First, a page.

Open Access

A simple and robust model to explain convex corner undercutting in wet bulk micromachining

Micro and Nano Systems Letters20131:1

https://doi.org/10.1186/2213-9621-1-1

Received: 10 March 2013

Accepted: 27 May 2013

Published: 6 August 2013

Abstract

In this paper, a simple and robust model is presented to explain the main reason behind undercutting at convex corners and no-undercutting at concave corners. The etch rate of the tangent plane at convex corner and the role of dangling bond in etching process are utilized to explain the undercutting at convex corner and the no-undercutting at concave corner, respectively. The present model shows that {110} is the tangent plane at convex corner which exhibits higher etch rate than the neighboring {111} plane in all types of anisotropic etchants; consequently the undercutting occurs at convex corners. The absence of dangling bonds at concave corner prevents the undercutting there. Moreover, the same model explains the reason of very less undercutting when the etching is carried out in surfactant-added tetramethylammonium hydroxide (TMAH).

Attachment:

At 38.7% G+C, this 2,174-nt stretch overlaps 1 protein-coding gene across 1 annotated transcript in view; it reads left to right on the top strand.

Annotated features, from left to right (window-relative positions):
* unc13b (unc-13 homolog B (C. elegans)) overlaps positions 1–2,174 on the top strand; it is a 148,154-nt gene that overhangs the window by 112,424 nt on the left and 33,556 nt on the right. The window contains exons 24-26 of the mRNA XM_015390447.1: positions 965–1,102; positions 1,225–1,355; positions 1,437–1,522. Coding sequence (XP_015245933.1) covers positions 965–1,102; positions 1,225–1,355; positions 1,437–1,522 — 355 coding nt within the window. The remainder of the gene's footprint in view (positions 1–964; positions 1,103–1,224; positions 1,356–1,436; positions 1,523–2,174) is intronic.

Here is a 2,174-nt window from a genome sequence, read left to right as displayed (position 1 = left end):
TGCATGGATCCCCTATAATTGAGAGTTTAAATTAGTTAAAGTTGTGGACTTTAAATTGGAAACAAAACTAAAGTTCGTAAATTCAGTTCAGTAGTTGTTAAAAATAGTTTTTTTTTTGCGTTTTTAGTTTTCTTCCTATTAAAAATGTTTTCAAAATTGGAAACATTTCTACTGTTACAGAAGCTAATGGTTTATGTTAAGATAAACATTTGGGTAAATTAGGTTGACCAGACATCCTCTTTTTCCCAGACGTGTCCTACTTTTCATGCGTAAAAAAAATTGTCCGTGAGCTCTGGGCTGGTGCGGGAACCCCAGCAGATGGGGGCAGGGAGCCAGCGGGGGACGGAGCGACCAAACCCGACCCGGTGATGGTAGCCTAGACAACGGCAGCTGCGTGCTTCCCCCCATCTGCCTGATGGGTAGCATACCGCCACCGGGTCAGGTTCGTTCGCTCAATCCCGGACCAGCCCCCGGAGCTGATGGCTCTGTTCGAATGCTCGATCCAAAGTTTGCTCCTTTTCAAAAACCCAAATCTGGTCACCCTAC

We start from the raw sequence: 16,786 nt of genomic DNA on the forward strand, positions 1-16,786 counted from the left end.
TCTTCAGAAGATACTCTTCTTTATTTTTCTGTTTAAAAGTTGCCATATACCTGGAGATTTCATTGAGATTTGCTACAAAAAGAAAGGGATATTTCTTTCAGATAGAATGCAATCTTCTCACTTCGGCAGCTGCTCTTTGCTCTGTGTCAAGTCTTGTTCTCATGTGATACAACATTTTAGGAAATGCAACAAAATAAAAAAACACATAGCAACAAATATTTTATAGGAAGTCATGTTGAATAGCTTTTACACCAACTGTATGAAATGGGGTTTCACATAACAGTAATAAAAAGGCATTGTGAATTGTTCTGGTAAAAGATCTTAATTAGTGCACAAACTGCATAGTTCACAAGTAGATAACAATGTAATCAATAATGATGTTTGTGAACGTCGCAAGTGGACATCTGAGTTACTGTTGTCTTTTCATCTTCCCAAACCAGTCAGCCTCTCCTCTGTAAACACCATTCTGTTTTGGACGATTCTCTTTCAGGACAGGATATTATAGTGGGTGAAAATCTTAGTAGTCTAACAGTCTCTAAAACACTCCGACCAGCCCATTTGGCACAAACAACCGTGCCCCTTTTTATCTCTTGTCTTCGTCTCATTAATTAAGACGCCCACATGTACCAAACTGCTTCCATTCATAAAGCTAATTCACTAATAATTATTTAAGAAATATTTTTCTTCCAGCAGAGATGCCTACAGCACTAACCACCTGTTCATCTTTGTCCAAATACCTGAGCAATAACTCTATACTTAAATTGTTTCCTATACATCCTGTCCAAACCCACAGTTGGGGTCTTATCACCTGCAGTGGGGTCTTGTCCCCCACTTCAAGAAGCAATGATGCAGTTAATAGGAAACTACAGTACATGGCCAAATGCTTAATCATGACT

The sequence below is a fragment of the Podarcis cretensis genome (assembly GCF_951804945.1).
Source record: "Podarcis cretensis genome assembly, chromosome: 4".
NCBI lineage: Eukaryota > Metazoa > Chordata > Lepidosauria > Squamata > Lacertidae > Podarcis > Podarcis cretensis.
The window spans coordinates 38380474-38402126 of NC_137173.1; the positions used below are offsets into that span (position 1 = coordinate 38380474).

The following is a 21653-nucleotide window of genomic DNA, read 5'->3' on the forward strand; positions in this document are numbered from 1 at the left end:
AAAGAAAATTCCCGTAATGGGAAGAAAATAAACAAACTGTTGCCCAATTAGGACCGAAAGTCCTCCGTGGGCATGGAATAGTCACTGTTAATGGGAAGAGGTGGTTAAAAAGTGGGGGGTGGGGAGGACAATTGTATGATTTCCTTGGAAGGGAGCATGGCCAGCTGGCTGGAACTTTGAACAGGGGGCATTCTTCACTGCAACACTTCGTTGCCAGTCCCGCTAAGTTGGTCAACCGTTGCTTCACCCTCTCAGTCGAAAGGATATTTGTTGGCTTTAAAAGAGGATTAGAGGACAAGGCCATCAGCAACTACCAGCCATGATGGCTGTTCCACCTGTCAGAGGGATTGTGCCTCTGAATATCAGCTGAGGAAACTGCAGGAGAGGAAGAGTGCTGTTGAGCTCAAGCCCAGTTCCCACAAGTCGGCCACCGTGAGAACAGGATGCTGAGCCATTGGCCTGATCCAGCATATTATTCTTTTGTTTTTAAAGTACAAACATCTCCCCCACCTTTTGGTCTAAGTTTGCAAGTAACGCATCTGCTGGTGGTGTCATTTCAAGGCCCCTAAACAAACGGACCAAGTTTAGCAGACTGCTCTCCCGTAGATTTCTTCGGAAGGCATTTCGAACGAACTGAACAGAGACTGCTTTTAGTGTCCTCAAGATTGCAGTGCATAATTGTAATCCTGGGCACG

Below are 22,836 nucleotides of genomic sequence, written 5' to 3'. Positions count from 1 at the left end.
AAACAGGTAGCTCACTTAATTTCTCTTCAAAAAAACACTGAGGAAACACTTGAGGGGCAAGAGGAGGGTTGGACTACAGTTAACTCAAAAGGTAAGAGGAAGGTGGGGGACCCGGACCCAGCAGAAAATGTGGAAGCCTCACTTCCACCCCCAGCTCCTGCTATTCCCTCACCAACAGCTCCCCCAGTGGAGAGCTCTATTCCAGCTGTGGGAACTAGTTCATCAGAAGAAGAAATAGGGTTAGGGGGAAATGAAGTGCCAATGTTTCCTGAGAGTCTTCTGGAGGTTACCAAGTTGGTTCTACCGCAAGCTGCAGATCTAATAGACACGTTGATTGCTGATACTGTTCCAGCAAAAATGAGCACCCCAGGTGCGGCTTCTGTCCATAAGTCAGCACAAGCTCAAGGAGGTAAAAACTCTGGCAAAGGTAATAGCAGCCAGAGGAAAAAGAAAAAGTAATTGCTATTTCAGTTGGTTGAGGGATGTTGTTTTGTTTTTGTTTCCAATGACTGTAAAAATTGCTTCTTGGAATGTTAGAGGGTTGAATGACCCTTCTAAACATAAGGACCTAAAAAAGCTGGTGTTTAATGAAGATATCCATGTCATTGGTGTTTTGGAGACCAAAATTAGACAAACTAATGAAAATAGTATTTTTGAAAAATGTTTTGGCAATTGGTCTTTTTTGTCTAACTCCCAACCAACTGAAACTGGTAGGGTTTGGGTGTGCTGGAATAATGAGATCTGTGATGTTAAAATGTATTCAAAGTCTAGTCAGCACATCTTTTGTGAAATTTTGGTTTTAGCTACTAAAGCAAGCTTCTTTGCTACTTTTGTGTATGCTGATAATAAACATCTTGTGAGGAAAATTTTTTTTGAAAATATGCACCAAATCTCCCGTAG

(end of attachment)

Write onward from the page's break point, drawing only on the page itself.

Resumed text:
Keywords

Convex and concave cornersMEMSSiliconWet anisotropic etchingKOHTMAH

Introduction